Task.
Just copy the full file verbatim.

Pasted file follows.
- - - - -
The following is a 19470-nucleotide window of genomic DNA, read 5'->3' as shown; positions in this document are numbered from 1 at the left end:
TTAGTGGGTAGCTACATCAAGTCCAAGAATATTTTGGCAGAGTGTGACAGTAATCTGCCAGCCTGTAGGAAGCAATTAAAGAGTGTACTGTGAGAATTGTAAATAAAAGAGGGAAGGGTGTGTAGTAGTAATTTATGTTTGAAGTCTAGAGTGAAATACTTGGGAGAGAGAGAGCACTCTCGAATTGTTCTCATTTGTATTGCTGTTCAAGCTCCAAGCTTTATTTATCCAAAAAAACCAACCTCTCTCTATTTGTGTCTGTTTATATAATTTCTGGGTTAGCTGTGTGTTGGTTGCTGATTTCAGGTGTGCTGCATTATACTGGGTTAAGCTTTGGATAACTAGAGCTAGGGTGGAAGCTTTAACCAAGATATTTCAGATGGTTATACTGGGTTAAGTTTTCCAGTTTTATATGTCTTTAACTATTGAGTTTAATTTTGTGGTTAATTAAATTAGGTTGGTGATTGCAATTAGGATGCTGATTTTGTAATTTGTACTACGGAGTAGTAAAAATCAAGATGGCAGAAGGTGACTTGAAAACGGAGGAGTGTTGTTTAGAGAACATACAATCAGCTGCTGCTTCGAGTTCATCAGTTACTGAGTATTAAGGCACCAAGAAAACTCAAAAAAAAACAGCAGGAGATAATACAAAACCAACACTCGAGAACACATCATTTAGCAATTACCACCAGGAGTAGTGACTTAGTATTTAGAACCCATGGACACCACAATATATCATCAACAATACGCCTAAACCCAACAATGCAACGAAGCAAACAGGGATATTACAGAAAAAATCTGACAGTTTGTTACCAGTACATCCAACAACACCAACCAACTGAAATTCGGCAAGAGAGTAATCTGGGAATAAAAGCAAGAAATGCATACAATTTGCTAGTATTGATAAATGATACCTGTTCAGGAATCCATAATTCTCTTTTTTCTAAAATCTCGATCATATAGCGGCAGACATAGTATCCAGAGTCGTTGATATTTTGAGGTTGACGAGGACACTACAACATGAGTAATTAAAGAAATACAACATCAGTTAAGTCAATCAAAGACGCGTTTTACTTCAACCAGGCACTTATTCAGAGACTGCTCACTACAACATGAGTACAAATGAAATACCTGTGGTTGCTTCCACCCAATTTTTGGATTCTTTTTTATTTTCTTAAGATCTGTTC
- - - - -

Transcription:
The following is a 19470-nucleotide window of genomic DNA, read 5'->3' as shown; positions in this document are numbered from 1 at the left end:
TTAGTGGGTAGCTACATCAAGTCCAAGAATATTTTGGCAGAGTGTGACAGTAATCTGCCAGCCTGTAGGAAGCAATTAAAGAGTGTACTGTGAGAATTGTAAATAAAAGAGGGAAGGGTGTGTAGTAGTAATTTATGTTTGAAGTCTAGAGTGAAATACTTGGGAGAGAGAGAGCACTCTCGAATTGTTCTCATTTGTATTGCTGTTCAAGCTCCAAGCTTTATTTATCCAAAAAAACCAACCTCTCTCTATTTGTGTCTGTTTATATAATTTCTGGGTTAGCTGTGTGTTGGTTGCTGATTTCAGGTGTGCTGCATTATACTGGGTTAAGCTTTGGATAACTAGAGCTAGGGTGGAAGCTTTAACCAAGATATTTCAGATGGTTATACTGGGTTAAGTTTTCCAGTTTTATATGTCTTTAACTATTGAGTTTAATTTTGTGGTTAATTAAATTAGGTTGGTGATTGCAATTAGGATGCTGATTTTGTAATTTGTACTACGGAGTAGTAAAAATCAAGATGGCAGAAGGTGACTTGAAAACGGAGGAGTGTTGTTTAGAGAACATACAATCAGCTGCTGCTTCGAGTTCATCAGTTACTGAGTATTAAGGCACCAAGAAAACTCAAAAAAAAACAGCAGGAGATAATACAAAACCAACACTCGAGAACACATCATTTAGCAATTACCACCAGGAGTAGTGACTTAGTATTTAGAACCCATGGACACCACAATATATCATCAACAATACGCCTAAACCCAACAATGCAACGAAGCAAACAGGGATATTACAGAAAAAATCTGACAGTTTGTTACCAGTACATCCAACAACACCAACCAACTGAAATTCGGCAAGAGAGTAATCTGGGAATAAAAGCAAGAAATGCATACAATTTGCTAGTATTGATAAATGATACCTGTTCAGGAATCCATAATTCTCTTTTTTCTAAAATCTCGATCATATAGCGGCAGACATAGTATCCAGAGTCGTTGATATTTTGAGGTTGACGAGGACACTACAACATGAGTAATTAAAGAAATACAACATCAGTTAAGTCAATCAAAGACGCGTTTTACTTCAACCAGGCACTTATTCAGAGACTGCTCACTACAACATGAGTACAAATGAAATACCTGTGGTTGCTTCCACCCAATTTTTGGATTCTTTTTTATTTTCTTAAGATCTGTTC